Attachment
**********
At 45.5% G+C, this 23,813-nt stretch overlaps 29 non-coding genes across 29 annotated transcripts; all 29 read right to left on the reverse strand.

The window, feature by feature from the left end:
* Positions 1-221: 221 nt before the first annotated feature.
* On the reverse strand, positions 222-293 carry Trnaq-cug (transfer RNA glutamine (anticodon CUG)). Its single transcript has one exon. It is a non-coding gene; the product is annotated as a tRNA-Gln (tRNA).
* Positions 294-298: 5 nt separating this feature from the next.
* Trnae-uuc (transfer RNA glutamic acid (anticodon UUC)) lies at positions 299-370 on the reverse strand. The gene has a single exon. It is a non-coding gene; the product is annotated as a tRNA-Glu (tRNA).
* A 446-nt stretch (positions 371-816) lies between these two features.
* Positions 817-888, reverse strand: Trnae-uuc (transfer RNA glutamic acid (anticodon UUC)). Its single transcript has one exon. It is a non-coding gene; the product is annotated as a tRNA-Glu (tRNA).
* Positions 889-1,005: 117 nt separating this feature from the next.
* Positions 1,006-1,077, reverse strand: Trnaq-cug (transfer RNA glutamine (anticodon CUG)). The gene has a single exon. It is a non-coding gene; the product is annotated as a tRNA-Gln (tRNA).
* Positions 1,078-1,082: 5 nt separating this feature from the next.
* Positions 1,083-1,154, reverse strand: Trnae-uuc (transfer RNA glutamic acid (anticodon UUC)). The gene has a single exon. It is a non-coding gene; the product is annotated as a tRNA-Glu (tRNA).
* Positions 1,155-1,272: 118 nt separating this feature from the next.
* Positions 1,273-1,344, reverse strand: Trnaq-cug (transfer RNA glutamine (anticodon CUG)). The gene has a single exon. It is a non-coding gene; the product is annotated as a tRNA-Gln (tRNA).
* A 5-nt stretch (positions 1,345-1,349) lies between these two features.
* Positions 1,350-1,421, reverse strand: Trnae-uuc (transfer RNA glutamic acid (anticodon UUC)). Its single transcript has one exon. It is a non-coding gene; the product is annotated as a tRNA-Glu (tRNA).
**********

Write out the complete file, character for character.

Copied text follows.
At 45.5% G+C, this 23,813-nt stretch overlaps 29 non-coding genes across 29 annotated transcripts; all 29 read right to left on the reverse strand.

The window, feature by feature from the left end:
* Positions 1-221: 221 nt before the first annotated feature.
* On the reverse strand, positions 222-293 carry Trnaq-cug (transfer RNA glutamine (anticodon CUG)). Its single transcript has one exon. It is a non-coding gene; the product is annotated as a tRNA-Gln (tRNA).
* Positions 294-298: 5 nt separating this feature from the next.
* Trnae-uuc (transfer RNA glutamic acid (anticodon UUC)) lies at positions 299-370 on the reverse strand. The gene has a single exon. It is a non-coding gene; the product is annotated as a tRNA-Glu (tRNA).
* A 446-nt stretch (positions 371-816) lies between these two features.
* Positions 817-888, reverse strand: Trnae-uuc (transfer RNA glutamic acid (anticodon UUC)). Its single transcript has one exon. It is a non-coding gene; the product is annotated as a tRNA-Glu (tRNA).
* Positions 889-1,005: 117 nt separating this feature from the next.
* Positions 1,006-1,077, reverse strand: Trnaq-cug (transfer RNA glutamine (anticodon CUG)). The gene has a single exon. It is a non-coding gene; the product is annotated as a tRNA-Gln (tRNA).
* Positions 1,078-1,082: 5 nt separating this feature from the next.
* Positions 1,083-1,154, reverse strand: Trnae-uuc (transfer RNA glutamic acid (anticodon UUC)). The gene has a single exon. It is a non-coding gene; the product is annotated as a tRNA-Glu (tRNA).
* Positions 1,155-1,272: 118 nt separating this feature from the next.
* Positions 1,273-1,344, reverse strand: Trnaq-cug (transfer RNA glutamine (anticodon CUG)). The gene has a single exon. It is a non-coding gene; the product is annotated as a tRNA-Gln (tRNA).
* A 5-nt stretch (positions 1,345-1,349) lies between these two features.
* Positions 1,350-1,421, reverse strand: Trnae-uuc (transfer RNA glutamic acid (anticodon UUC)). Its single transcript has one exon. It is a non-coding gene; the product is annotated as a tRNA-Glu (tRNA).